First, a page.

Navy lauded for foiling pirates
Updated: 2013-12-26 01:41
By PENG YINING (China Daily)
The missile destroyer Yancheng, from the 16th Chinese naval escort flotilla, accompanies a group of commercial vessels through Somalian waters in the Gulf of Aden. HU QUANFU / FOR CHINA DAILY
Commander-in-chief calls missions in gulf a success ahead of anniversary
In his 201-day stint fighting pirates in the Gulf of Aden in 2012, Cheng Wengang said the most intense mission was picking up 26 hostages who were released after being kidnapped for 19 months.
"I could see they were terrified from their eyes when we finally met at the beach on the Somali coast," said Cheng, a 34-year-old helicopter pilot on the 12th Chinese naval escort flotilla.
"They were skinny with scraggly beards and long, tousled hair. They were barefoot as the pirates took away their shoes in case they escaped."
Most of the hostages burst into tears after they boarded the Chinese frigate. Some of them kneeled down and kissed the deck, said Cheng.
"Two sailors from Vietnam said, 'Thank you, Chinese navy,' again and again in Chinese," Cheng said.
What Cheng described is just one accomplishment of the Chinese navy during its five-year escort mission in the Gulf of Aden.
Dec 26 is the fifth anniversary of the Chinese fleets' escort mission in the Gulf of Aden.
Since 2008, authorized by the United Nations, the navy of the People's Liberation Army has sent 16 escort flotillas, including 42 frigates and destroyers, to the gulf. More than 15,000 soldiers and officers have participated in the missions.
Wu Shengli, commander in chief of the PLA navy, described the missions as a success in a speech on Monday, saying that they fulfill China's responsibility as the world's second-largest economy.
It also ensures the security of the country's maritime strategic route, and drives the buildup and function of the navy, Wu said at a meeting that summarized the escort mission.
Somalia has seen rampant piracy that threatens the world's most busy shipping line, through which China carries its foreign trade.
Up to now, China's warships have successfully escorted 5,463 shipping vessels.
According to the navy, the Chinese naval escort flotillas have pushed back the pirates' attacks 32 times and rescued 42 merchant vessels. The fleets also have escorted 11 hijacked vessels to safe waters after they were released by pirates.
"After decades of development, the PLA navy now has the capability to provide protection in far seas," said Guo Fenghai, a professor at PLA National Defense University.
In addition to protecting Chinese ships, according to Guo, Chinese escort fleets have been assisting in safeguarding foreign and cargo ships carrying humanitarian goods from the United Nations World Food Programme and other international organizations.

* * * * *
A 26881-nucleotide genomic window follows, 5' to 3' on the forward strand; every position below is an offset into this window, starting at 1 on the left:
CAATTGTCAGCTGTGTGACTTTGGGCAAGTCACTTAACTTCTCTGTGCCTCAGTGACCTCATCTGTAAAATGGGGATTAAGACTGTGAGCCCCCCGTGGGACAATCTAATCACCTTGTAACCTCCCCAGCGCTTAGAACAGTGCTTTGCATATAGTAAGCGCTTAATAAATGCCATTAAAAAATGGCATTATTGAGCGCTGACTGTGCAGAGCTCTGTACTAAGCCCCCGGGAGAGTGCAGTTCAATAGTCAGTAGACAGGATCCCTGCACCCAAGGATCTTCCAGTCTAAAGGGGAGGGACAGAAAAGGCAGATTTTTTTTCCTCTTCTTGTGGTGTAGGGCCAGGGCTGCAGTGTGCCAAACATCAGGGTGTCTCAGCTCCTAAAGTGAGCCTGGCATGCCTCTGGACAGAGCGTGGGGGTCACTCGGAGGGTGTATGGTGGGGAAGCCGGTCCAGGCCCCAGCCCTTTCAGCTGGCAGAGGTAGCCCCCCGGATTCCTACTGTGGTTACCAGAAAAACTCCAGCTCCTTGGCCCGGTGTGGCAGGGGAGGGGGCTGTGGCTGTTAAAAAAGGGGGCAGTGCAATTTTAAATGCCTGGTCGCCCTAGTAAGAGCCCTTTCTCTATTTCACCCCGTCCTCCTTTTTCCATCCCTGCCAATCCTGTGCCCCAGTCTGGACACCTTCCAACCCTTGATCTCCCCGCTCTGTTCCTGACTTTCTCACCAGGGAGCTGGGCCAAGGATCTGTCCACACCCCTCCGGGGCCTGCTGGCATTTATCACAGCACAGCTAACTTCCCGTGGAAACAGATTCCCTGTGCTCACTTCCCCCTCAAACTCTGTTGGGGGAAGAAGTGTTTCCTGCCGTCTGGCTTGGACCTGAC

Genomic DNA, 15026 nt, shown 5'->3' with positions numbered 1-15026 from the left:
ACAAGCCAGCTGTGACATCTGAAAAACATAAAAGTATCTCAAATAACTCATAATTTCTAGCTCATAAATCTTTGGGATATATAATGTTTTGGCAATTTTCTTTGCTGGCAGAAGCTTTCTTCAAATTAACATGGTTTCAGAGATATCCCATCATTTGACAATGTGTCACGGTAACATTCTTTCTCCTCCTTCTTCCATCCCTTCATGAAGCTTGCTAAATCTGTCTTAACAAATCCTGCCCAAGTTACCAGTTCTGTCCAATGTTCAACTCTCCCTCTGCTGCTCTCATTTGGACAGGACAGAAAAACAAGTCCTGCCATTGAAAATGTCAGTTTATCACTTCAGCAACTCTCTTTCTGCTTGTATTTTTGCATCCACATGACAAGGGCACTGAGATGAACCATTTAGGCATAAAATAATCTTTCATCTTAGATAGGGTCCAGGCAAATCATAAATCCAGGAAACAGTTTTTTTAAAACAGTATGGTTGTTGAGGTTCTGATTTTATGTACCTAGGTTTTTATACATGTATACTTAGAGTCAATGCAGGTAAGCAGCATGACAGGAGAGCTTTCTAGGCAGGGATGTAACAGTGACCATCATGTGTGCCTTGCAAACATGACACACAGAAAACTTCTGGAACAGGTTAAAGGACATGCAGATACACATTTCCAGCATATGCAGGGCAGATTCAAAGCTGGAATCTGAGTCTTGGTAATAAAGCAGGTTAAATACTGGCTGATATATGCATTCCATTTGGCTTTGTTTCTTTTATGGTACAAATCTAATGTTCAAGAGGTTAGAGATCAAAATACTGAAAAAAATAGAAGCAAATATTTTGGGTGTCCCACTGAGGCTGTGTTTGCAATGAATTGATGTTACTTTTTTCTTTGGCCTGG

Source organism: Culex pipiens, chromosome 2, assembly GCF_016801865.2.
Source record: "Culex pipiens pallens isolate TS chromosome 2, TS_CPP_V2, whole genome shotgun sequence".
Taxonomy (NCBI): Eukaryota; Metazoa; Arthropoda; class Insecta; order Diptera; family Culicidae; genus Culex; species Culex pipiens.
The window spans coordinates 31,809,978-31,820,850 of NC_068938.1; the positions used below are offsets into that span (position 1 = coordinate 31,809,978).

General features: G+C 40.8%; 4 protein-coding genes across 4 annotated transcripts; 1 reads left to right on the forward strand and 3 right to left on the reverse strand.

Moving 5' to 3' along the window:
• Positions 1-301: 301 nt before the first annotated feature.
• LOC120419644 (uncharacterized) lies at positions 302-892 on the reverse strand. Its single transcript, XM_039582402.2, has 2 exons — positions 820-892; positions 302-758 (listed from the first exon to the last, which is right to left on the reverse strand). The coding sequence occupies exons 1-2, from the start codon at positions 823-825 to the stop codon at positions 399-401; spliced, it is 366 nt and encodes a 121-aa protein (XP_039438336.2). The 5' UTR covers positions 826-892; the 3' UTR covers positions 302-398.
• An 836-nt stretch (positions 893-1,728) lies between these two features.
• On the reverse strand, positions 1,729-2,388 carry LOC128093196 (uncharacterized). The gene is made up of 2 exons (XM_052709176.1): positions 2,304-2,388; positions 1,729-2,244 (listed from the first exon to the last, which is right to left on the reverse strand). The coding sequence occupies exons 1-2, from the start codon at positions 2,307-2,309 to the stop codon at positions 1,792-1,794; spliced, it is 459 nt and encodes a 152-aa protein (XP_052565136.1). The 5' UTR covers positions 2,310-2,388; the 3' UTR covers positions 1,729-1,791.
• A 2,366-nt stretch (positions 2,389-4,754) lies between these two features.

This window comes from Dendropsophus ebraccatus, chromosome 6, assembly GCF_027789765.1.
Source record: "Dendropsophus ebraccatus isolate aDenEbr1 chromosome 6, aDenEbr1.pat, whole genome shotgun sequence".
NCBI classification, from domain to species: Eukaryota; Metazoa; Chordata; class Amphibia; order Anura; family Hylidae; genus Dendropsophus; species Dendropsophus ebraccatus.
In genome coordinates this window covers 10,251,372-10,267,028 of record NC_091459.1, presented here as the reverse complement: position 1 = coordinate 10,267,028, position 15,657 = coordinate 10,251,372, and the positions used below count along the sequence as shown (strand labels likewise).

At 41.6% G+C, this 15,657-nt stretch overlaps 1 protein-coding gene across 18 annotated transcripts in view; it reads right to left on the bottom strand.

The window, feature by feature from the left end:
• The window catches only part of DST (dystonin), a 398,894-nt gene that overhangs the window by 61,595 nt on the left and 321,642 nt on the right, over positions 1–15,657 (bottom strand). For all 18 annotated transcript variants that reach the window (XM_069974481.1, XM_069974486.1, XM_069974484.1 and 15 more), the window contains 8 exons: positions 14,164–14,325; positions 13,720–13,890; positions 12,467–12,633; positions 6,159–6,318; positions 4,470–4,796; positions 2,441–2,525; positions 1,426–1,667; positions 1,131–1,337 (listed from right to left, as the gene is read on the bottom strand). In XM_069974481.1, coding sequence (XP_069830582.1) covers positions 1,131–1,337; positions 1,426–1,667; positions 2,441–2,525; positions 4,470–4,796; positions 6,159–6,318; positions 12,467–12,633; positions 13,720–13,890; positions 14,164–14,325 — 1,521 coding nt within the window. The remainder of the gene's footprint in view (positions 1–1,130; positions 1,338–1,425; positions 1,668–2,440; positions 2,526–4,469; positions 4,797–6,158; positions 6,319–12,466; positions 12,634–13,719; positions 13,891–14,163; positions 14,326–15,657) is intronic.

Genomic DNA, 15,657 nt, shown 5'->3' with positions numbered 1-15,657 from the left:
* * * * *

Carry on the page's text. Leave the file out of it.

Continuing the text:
Guo said the missions also give the PLA navy an opportunity to cooperate with the international community in combating piracy. The PLA, he said, could learn from navies of other countries.
"I have been on missions in the gulf many times and have worked with the Chinese navy closely," said Onno Boshouwers, a staff officer on a Turkish escort ship.
He said back in 2009, when piracy was at its peak, his fleet exchanged information with the Chinese squad and often visited each other's ship.
"I made a lot of friends in the Chinese navy by fighting pirates together, and I really appreciated the help from China," said Boshouwers.
China joined the international escort missions in 2008 because the piracy and violence were threatening the safety of Chinese ships and personnel passing through the region, according to Captain Hu Baoliang, who participated in the 2011 escort mission.
Hu recalled seeing more than 100 pirate speedboats surrounding a merchant ship.
"The speedboats were small and fast. They hunted together like a wolf pack," said Hu, who was in the escort ship's pilothouse when he heard the merchant ship's captain call for help through the radio.
"The captain called, 'Chinese navy! Chinese navy!'" said Hu. "His voice trembled."
Hu said the pirates hid their guns under fishing nets and pretended to be fishermen to get close to the merchant ship. Some tied rope ladders, which they used to climb aboard the ship, to a buoy and hid in the water.
"It was hard to strike the pirates directly," Hu said. "Even after they revealed their identity, they could've tossed the weapons into the water and pretended to be innocent."
There has been a falling number of reported incidents of piracy since more countries have joined in the fight against pirates, according to Ren Wenzhu, an engineering officer who joined missions in 2009, 2011 and 2013.